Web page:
A little series of images shot on my last trip to Tokyo, in and around Shibuya. All photographs made with Nikon D7000 and edited in Lightroom.
A little series of images shot on my last trip to Tokyo, in and around Shibuya. All photographs made with Nikon D7000 and edited in Lightroom.
2017, and we are still hearing that.
At the recent 8 x 8 Street Photography Conference in Bangkok I gave a talk on how the limitations of the iPhone resulted in my experimenting and pushing things creatively. It was a fun talk, but a talk that had impact. One that got people thinking, and one that has encouraged people to embrace mobile shooting.
For me, moving from film to digital changed the way I shot simply because I was able to review the images immediately and shoot more. Result being I made more mistakes and I learnt more. But once I began to embrace shooting on the iPhone it changed the way I see; it changed the way I think. Why? Again, it is simple I went from a situation of having a camera – a big, heavy DSLR (that I love to this day) sitting in a drawer only taken out on occasion, to one where I had a camera with me 24/7. Gone were the times when I would see a scene and say to myself:
“Oh, I wish I had a camera with me.”
I always had a camera with me. And instead of passively happening upon photographic opportunities, I was now actively seeking them and actively creating them. I began to see, think and create photographically.
Sure, there were limitations. Small sensor which meant poor quality images in low light. But this allowed me to experiment and create images like this in low light conditions.
No zoom? Ya, and that meant I had to zoom with my feet and get in close getting the shot. I also began to discover how perfect the small and discreet iPhone was for street work.
A fixed lens? Again, this resulted in more considered compositions. More awareness of what to leave in and more importantly what to leave out of an image. When I look back now at the images I shot with the iPhone I can see how particular I was about composing images; the attention I gave to what I was photographing in an image, and what I was not photographing (what to omit) in a frame.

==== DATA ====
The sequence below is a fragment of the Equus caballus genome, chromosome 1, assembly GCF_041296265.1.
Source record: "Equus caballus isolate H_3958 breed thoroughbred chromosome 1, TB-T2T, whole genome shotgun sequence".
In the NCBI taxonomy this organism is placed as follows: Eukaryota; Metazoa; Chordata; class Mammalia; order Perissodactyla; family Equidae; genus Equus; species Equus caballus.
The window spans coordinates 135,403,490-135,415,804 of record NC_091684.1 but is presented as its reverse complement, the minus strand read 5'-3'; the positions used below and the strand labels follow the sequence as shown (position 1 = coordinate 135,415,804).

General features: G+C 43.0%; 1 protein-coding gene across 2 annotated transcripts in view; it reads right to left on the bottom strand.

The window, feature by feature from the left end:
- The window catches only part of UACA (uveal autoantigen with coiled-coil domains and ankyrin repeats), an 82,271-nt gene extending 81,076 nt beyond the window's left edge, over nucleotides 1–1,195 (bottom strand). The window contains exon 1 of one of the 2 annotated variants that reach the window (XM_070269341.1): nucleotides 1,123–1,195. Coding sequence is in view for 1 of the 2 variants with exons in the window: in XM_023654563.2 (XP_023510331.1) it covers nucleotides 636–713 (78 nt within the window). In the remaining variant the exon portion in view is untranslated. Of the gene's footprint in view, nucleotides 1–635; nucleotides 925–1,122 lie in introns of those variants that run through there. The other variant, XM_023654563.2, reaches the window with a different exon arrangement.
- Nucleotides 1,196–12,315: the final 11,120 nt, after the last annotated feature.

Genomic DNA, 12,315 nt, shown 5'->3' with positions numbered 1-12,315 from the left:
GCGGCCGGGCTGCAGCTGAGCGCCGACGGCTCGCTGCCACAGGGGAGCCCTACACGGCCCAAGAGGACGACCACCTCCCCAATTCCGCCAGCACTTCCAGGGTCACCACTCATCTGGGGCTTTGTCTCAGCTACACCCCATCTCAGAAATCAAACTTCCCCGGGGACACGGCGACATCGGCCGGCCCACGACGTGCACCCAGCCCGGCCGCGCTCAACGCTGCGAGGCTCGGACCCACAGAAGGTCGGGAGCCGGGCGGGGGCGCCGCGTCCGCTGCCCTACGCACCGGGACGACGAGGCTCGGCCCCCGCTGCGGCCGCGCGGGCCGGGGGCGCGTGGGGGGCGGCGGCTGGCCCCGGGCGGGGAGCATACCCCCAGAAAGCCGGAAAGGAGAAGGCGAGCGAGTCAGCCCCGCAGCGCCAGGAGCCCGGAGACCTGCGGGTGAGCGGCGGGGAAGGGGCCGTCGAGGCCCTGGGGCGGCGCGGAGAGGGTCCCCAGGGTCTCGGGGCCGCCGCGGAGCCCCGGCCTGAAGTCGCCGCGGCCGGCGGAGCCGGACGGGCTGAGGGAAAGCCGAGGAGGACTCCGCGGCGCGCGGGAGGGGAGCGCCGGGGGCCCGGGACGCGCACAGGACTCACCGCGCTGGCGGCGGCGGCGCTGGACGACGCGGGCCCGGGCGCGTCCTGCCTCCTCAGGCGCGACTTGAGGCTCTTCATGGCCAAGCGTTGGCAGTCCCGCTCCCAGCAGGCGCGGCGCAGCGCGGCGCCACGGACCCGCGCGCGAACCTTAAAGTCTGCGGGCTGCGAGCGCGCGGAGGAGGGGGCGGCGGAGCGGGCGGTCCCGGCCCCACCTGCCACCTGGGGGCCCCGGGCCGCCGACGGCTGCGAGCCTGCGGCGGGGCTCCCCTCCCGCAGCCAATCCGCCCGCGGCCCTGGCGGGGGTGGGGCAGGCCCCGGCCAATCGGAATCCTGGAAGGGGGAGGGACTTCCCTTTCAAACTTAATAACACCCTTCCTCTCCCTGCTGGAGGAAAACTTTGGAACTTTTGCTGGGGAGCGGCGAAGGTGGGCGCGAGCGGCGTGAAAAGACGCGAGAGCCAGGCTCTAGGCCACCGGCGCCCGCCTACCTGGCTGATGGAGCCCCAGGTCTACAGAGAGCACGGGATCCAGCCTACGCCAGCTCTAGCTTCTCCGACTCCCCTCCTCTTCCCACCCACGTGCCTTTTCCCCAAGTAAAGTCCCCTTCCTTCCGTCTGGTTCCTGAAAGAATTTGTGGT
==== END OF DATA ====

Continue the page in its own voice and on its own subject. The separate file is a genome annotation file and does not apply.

No changeable lenses? Well, there are add-ons – great lenses like the Olloclip ones. But again, I did not want to use them straight up. No, I wanted to experiment and see what else they could do. Macro lens portraits? Ya, why not?
And the latest imperfection that causes people to say: “But it’s not a real camera, though, is it?”
Portrait Mode is Apple’s attempt to mimic the bokeh effect that real cameras can achieve. It creates a depth-of-field effect blurring out background and making your subject in the foreground stand out. Can a phone camera really do that? Sure it can!
Again, it is something I can achieve with so much more ease on my Fuji or my Nikon, but for some reason it feels differently on those cameras. Working in Portrait Mode with the iPhone is frustrating. You get notifications from the camera telling you to move closer, mover further away, place your subject within 2.5 metres until the DEPTH EFFECT in bright yellow appears. I imagine in years to come we will look back at these notifications and marvel at them. For now, it is slow. It is frustrating. It is hard to use in low light. But here’s the thing: because it slows you down, you become more considered about composition paying more attention to what to leave in and what to leave out of the shot. You become more deliberate about getting things in focus to achieve that depth-of-field bokeh effect.
And it has changed how I shoot on the street. It brings me closer to the those I am photographing. I have to get close and I have to slow down. Where before I was in close but I was on the move, now I am close but I am with them. This has meant a change. Before I would rarely talk with people on the street. Sure, I would exchange a smile, at most a small few words. Now, I find I am engaging, exploring, getting to know the people I am making portraits of. I could not have imagined this before getting the iPhone 7 plus.